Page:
A question that comes up frequently: “Will this alternate pipe solution convey the same amount of flow that’s shown on these set of plans?”
And the one thing most people tend to dread hearing is the same tired response: well, that depends. Why does it always have to depend on something? Just give me an answer: yes or no?
As an engineer, it has been beaten into your head that it takes a handful of known variables to solve an equation. Some equations are simpler than others and will give you a ballpark estimate, while other equations are more complex and give you a more accurate result.
The simplest response to the question “will this pipe convey the same amount of water” would be to just simply verify that the two open areas match. Which is essentially like saying: “Bob’s mouth is just as big as Tony’s, I’m sure Bob can knock down just as many root beers as he can.” Not really the best way to estimate Bob’s root beer drinking ability, nor is it really a good way to estimate a pipe’s conveyance. After all, it really does depend, is Bob going to funnel that root beer or is he going to just drink it straight out of the can? Because a pipe’s conveyance is not only dependent on its open area, but on the type of inlet as well to reduce the amount of entrance loss.
Alright, smart guy, both pipes are circular and they both have square ends, so they’ll have the same amount of flow through them, right? And the engineer will tell you: not necessarily. What do you mean not necessarily? And before you know it, the engineer’s going on about how pipe lengths and pipe slopes will affect the flow. Naturally you’re going to have to interrupt him: it’s an alternate pipe solution, it will have the same lengths and slope. And the engineer will say: then the flow really will depend on the roughness of the pipe.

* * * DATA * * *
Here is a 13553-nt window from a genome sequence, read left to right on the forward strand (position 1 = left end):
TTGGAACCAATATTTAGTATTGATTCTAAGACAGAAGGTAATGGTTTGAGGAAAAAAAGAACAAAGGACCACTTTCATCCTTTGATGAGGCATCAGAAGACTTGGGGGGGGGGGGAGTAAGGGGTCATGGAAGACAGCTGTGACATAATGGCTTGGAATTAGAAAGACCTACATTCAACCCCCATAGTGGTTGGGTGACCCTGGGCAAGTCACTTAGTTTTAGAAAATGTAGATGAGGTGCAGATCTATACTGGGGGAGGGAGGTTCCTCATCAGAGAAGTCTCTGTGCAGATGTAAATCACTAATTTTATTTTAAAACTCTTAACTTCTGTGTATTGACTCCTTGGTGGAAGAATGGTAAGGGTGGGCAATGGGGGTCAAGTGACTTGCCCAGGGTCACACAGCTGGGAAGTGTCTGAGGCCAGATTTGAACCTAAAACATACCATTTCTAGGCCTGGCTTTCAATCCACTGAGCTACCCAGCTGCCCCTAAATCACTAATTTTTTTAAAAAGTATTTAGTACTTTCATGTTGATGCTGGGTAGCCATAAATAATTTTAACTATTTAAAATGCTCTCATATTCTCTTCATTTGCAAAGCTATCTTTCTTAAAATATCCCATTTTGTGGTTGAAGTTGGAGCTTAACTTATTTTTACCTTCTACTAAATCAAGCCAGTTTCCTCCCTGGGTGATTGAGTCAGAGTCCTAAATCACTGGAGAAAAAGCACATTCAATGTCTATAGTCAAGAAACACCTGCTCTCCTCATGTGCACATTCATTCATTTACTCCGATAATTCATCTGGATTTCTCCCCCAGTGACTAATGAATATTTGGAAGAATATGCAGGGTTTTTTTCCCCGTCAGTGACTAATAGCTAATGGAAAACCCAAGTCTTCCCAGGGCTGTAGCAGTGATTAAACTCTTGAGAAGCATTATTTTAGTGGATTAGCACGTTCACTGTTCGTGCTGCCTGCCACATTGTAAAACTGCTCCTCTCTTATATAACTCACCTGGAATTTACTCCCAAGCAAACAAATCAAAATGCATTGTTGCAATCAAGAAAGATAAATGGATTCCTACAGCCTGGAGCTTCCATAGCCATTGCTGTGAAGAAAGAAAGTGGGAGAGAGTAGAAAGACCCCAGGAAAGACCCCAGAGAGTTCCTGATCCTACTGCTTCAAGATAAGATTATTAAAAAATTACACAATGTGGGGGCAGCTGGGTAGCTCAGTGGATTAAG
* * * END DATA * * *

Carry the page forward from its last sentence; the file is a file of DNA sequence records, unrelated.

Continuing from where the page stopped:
A corrugated metal pipe is going to have more friction losses than a smooth interior metal pipe, and a concrete pipe is going to have more friction losses than a PVC pipe. So all things being equal: pipe diameter size, inlet treatment, length, and slope…the smoother pipe will convey more flow. But not all pipes cost the same and not all pipes have the same structural capacity to withstand traffic loads, which is why an alternate pipe solution is being vetted in the first place.
Don’t be discouraged if the alternate pipe solution is not as hydraulically smooth as what’s on the construction plans. Perhaps what’s shown on the plans was over designed for the hydraulic requirements. Perhaps you can get away with using more pipes in the flood plain because you can space the pipes closer together with the alternate solution. Perhaps you find that going from a square shaped box to a round pipe will have less friction loss because there’s less wall perimeter.